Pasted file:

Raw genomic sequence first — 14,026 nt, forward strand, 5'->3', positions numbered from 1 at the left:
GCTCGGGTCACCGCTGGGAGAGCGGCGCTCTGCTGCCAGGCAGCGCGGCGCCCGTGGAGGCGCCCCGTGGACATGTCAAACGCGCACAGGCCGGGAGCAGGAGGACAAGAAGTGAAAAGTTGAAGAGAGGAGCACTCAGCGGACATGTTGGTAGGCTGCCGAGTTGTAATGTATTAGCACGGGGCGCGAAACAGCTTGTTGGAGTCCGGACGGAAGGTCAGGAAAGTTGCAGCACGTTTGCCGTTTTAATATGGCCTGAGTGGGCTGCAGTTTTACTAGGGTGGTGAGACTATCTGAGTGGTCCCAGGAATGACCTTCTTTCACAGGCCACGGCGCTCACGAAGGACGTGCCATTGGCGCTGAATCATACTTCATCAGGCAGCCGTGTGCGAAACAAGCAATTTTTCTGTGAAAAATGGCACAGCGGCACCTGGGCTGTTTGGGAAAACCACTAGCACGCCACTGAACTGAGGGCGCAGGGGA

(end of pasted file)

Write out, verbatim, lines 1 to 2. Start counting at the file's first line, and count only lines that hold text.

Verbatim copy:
Raw genomic sequence first — 14,026 nt, forward strand, 5'->3', positions numbered from 1 at the left:
GCTCGGGTCACCGCTGGGAGAGCGGCGCTCTGCTGCCAGGCAGCGCGGCGCCCGTGGAGGCGCCCCGTGGACATGTCAAACGCGCACAGGCCGGGAGCAGGAGGACAAGAAGTGAAAAGTTGAAGAGAGGAGCACTCAGCGGACATGTTGGTAGGCTGCCGAGTTGTAATGTATTAGCACGGGGCGCGAAACAGCTTGTTGGAGTCCGGACGGAAGGTCAGGAAAGTTGCAGCACGTTTGCCGTTTTAATATGGCCTGAGTGGGCTGCAGTTTTACTAGGGTGGTGAGACTATCTGAGTGGTCCCAGGAATGACCTTCTTTCACAGGCCACGGCGCTCACGAAGGACGTGCCATTGGCGCTGAATCATACTTCATCAGGCAGCCGTGTGCGAAACAAGCAATTTTTCTGTGAAAAATGGCACAGCGGCACCTGGGCTGTTTGGGAAAACCACTAGCACGCCACTGAACTGAGGGCGCAGGGGA